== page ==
Zarena Rigby

[Courtesy photo]

Sexual Assault Awareness Month has been shining the light on this important social issue internationally for 20 years, helping spread information and awareness around the world.

Seekhaven Family Crisis and Resource Center is celebrating its 30th year anniversary this year. We know that the efforts towards bringing conscious awareness to the crisis that is sexual assault, have been going on for much longer and is constantly evolving.

Over a year in and we have all had to evolve as well after being thrown inside of this wild tilt-a-whirl of a pandemic, particularly to the truckloads of barriers that were brought along with it. A huge barrier for more people than one would think is technology. Whether folks don’t have access to it, may not understand it or may be concerned for their safety while using it; technology is not the easiest thing to navigate for everyone.

As a result, this year’s Sexual Assault Awareness month has been appropriately themed:

“We Can Build Safe Online Spaces.”

Let’s assume that the majority of folks in today’s society are on their smart devices and using social media. Social media is an extremely vast environment full of not only information but also so much of the unknown. Unfortunately, the internet is a space where abusers are able to harass people in a manner different than ever before. Paying attention to the signs and standing up are some of the most helpful ways you can be a supporter and a safe person.

Victim-blaming is a common and harmful tactic to minimize and dismiss a survivor’s experience. Here are a few phrases to look for and avoid using:

  • “Why didn’t you come forward sooner/immediately report the assault?”
  • “What were you wearing?”
  • “You shouldn’t have been out alone that late.”
  • “How much did you have to drink?”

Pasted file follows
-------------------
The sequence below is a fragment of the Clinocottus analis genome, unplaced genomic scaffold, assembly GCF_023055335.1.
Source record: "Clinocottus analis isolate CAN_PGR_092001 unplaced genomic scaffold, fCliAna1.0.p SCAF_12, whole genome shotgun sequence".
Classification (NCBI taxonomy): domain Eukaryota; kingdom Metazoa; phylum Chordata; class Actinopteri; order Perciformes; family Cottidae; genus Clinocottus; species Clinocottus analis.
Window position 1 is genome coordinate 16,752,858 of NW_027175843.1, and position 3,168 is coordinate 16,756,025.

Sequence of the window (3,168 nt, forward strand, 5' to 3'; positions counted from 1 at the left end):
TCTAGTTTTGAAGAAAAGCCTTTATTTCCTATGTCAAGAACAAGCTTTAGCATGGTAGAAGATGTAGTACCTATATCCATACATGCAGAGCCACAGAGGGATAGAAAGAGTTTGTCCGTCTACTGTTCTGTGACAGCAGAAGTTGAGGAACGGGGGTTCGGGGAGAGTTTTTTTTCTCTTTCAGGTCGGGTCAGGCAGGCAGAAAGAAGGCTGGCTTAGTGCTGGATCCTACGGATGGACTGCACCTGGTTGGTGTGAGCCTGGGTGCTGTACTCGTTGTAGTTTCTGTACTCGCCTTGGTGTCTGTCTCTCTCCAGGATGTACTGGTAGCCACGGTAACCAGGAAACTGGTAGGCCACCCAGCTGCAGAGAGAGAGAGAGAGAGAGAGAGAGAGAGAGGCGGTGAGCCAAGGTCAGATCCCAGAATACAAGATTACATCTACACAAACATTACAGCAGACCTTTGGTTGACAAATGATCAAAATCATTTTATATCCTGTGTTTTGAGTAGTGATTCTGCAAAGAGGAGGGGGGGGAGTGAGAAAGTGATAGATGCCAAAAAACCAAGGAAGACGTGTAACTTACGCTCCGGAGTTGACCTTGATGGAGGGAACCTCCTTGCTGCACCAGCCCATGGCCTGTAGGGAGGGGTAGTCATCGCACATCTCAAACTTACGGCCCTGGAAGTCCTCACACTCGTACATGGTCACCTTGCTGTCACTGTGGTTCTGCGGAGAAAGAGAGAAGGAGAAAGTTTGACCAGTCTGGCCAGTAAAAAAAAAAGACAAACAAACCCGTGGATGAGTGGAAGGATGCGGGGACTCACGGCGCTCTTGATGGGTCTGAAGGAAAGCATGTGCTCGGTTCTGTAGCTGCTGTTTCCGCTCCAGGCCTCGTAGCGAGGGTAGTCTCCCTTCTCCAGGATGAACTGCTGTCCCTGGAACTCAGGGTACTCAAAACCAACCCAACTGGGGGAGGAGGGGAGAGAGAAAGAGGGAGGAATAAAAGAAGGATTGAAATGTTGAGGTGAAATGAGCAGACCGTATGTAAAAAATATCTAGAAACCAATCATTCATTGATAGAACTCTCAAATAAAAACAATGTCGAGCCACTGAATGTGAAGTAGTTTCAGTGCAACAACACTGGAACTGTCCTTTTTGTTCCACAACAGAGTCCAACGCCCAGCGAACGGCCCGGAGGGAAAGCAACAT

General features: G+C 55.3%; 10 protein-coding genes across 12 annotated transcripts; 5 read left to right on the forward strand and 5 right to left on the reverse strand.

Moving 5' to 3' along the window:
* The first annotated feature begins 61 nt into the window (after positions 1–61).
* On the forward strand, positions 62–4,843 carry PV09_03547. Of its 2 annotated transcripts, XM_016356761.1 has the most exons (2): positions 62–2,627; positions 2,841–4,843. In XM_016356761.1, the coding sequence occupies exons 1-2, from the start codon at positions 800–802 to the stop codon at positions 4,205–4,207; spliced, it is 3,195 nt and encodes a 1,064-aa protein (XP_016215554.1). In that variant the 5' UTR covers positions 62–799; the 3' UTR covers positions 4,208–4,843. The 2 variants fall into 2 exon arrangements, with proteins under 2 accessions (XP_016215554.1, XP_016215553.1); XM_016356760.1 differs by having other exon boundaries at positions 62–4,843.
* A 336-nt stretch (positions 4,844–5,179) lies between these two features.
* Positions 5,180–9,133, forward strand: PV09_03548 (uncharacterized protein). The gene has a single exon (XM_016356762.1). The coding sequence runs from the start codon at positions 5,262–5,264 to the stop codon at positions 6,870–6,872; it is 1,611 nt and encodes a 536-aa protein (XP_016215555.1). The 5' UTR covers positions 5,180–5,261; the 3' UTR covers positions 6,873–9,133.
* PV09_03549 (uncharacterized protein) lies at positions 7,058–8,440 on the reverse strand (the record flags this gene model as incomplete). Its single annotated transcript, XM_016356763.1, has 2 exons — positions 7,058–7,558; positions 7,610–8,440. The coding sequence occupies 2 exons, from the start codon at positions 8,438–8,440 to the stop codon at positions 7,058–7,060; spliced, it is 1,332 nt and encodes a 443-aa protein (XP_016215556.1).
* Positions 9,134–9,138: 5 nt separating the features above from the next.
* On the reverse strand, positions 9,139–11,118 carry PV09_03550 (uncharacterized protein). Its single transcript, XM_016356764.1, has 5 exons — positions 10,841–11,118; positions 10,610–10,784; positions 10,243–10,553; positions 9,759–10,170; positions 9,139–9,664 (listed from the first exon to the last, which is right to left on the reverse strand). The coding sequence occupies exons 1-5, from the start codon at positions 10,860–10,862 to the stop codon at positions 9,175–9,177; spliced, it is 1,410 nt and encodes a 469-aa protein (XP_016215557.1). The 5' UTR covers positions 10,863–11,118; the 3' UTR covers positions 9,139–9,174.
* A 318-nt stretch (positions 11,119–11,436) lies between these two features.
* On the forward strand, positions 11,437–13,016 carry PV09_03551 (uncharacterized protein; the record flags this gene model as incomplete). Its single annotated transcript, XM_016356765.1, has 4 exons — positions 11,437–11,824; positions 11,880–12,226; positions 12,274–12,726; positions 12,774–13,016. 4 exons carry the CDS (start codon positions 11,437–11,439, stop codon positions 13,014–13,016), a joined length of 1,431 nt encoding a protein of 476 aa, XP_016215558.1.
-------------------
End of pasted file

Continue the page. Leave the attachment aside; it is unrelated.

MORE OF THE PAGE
This is a small glimpse into what verbal and digital victim-blaming can look like. What do you think you would do if you read these words on a survivor’s story or overheard this kind of interaction?

An important aspect of compassion and empathy is remembering everyone can experience trauma in many different ways and absolutely no one deserves to be assaulted, no matter what. Regardless of the kind of clothing that is on their body, the amount of alcohol that was consumed, how much time was taken to build up the courage to speak up against an abuser, no one deserves to be assaulted.

If you’re interested in learning ways you can be helpful, keep reading!

Here are some tips on how you can be helpful in situations involving online harassment and abuse:

Report abusive comments, messages, photos

You have the power to report inappropriate and abusive content online. Get your friends to report with you too! Being a part of the removal of those harmful words and images is a phenomenal way to be involved and to also stay anonymous.

Be an Upstander, not a bystander.

Say something! Recognizing abusive behavior online or in the real world too, and bringing attention to what is wrong with that behavior, standing up against it as well as practicing compassion towards the victim/individual experiencing the abuse is helpful. Once in a space made safer with your help, ask them if they’re okay or if they need anything.

Be a supporter.

A massive part of creating a safe space for survivors is showing that you can be a supportive individual to them if they need you. It might not always be right away, or they may refuse your offer, but having that door open can give a sense of relief to survivors in many cases.

In a community like ours here in Grand County, it will be greatly beneficial to have these spaces made safer for individuals who are experiencing abuse and to have a culture of standing up against what is wrong and causing harm to others when we see it.

We can all be a part of ending sexual violence and I encourage folks to start paying attention and begin creating safer spaces for all of us, because once again: no one deserves to be assaulted.

Zarena Rigby is the director of programs at Seekhaven Family Crisis & Resource Center and a life-long Moab resident.